Yemen’s economy, already under significant strain before the crisis, has been severely disrupted by recent events. Reduced availability of fuel, particularly diesel, has aggravated electricity and water shortages. Read More »
After almost a year of crisis, in the wake of the Arab Spring, Yemen has embarked on a political transition based on an agreement brokered by the Gulf Cooperation Council (GCC) in November 2011. As a result, a national dialogue that consists of 565 members from relevant societal groups started in March 2013 and is expected to produce recommendations and action plans at the end of September. These results will be instrumental for the drafting of a new constitution, followed by legislative and presidential elections. Meanwhile, security in Yemen remains fragile.
Yemen’s economic recovery is still vulnerable. After the country slipped into recession in 2011 with Gross Domestic Product (GDP) shrinking by 12.7 percent, the economy is estimated to have grown by 2.4 percent in 2012. Whereas the budget deficit widened to 6.2 percent of GDP in 2012, the current account deficit narrowed to about 1 percent of GDP. Three US$1 billion oil grants from Saudi Arabia helped stabilize the overall macroeconomic situation. Economic prospects will depend on progress on the political and security fronts, continued donor support, and the implementation of critical reforms.
Yemen is one of the poorest countries in the Arab region. Poverty, which was already increasing prior to the latest political crisis, is estimated to have risen further from 42 percent of the population in 2009 to 54.5 percent in 2012. Moreover, the country has one of the highest population growth rates in the world, while being one of the most food insecure countries globally. Approximately 45 percent of the population is food insecure and Yemen’s scarce water resources are far below the regional average.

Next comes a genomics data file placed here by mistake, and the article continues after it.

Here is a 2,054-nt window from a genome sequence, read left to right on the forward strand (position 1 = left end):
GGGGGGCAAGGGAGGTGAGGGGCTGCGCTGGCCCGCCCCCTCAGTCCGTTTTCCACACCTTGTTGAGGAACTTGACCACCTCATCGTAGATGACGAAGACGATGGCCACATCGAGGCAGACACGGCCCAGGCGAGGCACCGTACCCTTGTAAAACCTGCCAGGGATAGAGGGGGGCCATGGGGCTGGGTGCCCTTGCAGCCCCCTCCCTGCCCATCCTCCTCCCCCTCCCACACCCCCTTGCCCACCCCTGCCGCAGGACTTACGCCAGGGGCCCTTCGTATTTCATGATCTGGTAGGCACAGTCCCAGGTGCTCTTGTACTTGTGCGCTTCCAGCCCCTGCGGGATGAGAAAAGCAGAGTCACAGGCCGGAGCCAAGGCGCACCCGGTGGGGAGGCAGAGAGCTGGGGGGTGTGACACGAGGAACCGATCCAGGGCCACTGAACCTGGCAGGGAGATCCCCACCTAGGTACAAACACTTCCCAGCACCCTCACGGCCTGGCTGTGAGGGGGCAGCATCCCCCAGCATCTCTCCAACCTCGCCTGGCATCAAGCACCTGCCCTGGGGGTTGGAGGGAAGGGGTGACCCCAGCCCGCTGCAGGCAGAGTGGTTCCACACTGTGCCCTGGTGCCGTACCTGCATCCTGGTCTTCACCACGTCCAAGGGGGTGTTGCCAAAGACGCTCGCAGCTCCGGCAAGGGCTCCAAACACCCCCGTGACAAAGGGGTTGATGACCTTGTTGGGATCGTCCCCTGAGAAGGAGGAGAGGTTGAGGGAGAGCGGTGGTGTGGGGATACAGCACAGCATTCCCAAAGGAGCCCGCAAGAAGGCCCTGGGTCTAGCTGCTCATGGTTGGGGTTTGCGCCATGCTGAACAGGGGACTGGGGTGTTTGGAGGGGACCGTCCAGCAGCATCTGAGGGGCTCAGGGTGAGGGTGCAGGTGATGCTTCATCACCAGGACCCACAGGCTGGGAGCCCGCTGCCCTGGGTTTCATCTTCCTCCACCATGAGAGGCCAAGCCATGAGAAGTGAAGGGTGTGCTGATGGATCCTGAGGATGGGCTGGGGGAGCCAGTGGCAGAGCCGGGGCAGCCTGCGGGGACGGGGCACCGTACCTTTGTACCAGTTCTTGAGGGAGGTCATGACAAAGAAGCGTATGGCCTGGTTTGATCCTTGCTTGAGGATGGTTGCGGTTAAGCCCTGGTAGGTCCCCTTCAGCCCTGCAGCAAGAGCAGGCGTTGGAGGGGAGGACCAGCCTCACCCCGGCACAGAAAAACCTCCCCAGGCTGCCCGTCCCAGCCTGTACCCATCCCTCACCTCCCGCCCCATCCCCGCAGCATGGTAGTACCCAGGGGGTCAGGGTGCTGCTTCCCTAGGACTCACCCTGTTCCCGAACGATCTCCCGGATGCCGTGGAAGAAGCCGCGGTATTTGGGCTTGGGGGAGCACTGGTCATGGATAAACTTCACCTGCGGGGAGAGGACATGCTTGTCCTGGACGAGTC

Updated: September 2013
The World Bank Group (WBG) has taken solid steps to improve and align its program with the emerging priorities on the ground. TheWorld Bank Group Board of Executive Directors endorsed the new Interim Strategy Note (ISN) for Yemen on November 13, 2012. The strategy is expected to accompany Yemen during the transition period and focuses on:
Protecting the poor by creating short-term jobs, restoring basic services, improving access to social safety nets, and revitalizing livelihoods;
Promoting growth and improving economic management; and
Enhancing governance and local service delivery by supporting transparency, accountability, and improved citizen engagement.
Yemen is eligible for assistance and funding from the International Development Association (IDA), which provides grants and highly concessional loans to the poorest countries. As of September 1, 2013, the Bank’s active portfolio consists of 21 projects with about US$900 million in net commitments and focusses on increasing access to basic social services, improving infrastructure, and enhancing governance and institutions. Seven projects have so far been approved since the political transition, with a strong emphasis on:
All projects approved since the political transition total US$317 million and constitute over 80 percent of the pledged US$400 million by the World Bank Group at the Yemen Donors Conference in Riyadh in September 2012.